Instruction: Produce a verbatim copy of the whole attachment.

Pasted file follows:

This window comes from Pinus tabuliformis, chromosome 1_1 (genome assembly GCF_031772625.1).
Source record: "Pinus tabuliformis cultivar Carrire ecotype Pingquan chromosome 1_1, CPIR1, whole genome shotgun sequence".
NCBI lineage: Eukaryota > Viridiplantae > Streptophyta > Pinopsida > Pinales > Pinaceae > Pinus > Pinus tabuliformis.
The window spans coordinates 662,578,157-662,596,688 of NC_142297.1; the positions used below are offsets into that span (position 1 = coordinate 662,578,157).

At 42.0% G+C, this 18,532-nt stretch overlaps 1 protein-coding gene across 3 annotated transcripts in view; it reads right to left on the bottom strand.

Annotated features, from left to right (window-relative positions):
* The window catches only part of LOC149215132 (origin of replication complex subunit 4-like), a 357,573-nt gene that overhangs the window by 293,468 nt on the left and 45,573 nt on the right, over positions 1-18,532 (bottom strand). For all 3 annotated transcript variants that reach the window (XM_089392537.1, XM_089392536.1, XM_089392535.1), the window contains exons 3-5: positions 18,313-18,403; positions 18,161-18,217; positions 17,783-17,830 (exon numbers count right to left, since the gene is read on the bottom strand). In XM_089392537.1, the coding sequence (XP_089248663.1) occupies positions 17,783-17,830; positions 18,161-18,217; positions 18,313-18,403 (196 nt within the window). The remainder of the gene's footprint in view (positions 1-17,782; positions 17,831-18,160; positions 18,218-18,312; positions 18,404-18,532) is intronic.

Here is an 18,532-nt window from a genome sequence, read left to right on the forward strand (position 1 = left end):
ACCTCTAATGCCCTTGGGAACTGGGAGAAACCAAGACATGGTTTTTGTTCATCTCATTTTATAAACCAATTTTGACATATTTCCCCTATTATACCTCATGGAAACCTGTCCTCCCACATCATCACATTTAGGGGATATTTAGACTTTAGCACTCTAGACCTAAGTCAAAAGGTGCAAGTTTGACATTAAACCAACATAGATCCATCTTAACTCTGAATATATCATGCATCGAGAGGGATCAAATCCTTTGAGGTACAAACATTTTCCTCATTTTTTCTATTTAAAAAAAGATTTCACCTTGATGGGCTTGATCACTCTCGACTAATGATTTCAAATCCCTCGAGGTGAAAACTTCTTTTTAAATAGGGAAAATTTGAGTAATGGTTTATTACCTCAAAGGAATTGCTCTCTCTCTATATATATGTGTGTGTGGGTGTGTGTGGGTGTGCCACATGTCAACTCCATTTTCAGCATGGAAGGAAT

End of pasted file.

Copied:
This window comes from Pinus tabuliformis, chromosome 1_1 (genome assembly GCF_031772625.1).
Source record: "Pinus tabuliformis cultivar Carrire ecotype Pingquan chromosome 1_1, CPIR1, whole genome shotgun sequence".
NCBI lineage: Eukaryota > Viridiplantae > Streptophyta > Pinopsida > Pinales > Pinaceae > Pinus > Pinus tabuliformis.
The window spans coordinates 662,578,157-662,596,688 of NC_142297.1; the positions used below are offsets into that span (position 1 = coordinate 662,578,157).

At 42.0% G+C, this 18,532-nt stretch overlaps 1 protein-coding gene across 3 annotated transcripts in view; it reads right to left on the bottom strand.

Annotated features, from left to right (window-relative positions):
* The window catches only part of LOC149215132 (origin of replication complex subunit 4-like), a 357,573-nt gene that overhangs the window by 293,468 nt on the left and 45,573 nt on the right, over positions 1-18,532 (bottom strand). For all 3 annotated transcript variants that reach the window (XM_089392537.1, XM_089392536.1, XM_089392535.1), the window contains exons 3-5: positions 18,313-18,403; positions 18,161-18,217; positions 17,783-17,830 (exon numbers count right to left, since the gene is read on the bottom strand). In XM_089392537.1, the coding sequence (XP_089248663.1) occupies positions 17,783-17,830; positions 18,161-18,217; positions 18,313-18,403 (196 nt within the window). The remainder of the gene's footprint in view (positions 1-17,782; positions 17,831-18,160; positions 18,218-18,312; positions 18,404-18,532) is intronic.

Here is an 18,532-nt window from a genome sequence, read left to right on the forward strand (position 1 = left end):
ACCTCTAATGCCCTTGGGAACTGGGAGAAACCAAGACATGGTTTTTGTTCATCTCATTTTATAAACCAATTTTGACATATTTCCCCTATTATACCTCATGGAAACCTGTCCTCCCACATCATCACATTTAGGGGATATTTAGACTTTAGCACTCTAGACCTAAGTCAAAAGGTGCAAGTTTGACATTAAACCAACATAGATCCATCTTAACTCTGAATATATCATGCATCGAGAGGGATCAAATCCTTTGAGGTACAAACATTTTCCTCATTTTTTCTATTTAAAAAAAGATTTCACCTTGATGGGCTTGATCACTCTCGACTAATGATTTCAAATCCCTCGAGGTGAAAACTTCTTTTTAAATAGGGAAAATTTGAGTAATGGTTTATTACCTCAAAGGAATTGCTCTCTCTCTATATATATGTGTGTGTGGGTGTGTGTGGGTGTGCCACATGTCAACTCCATTTTCAGCATGGAAGGAAT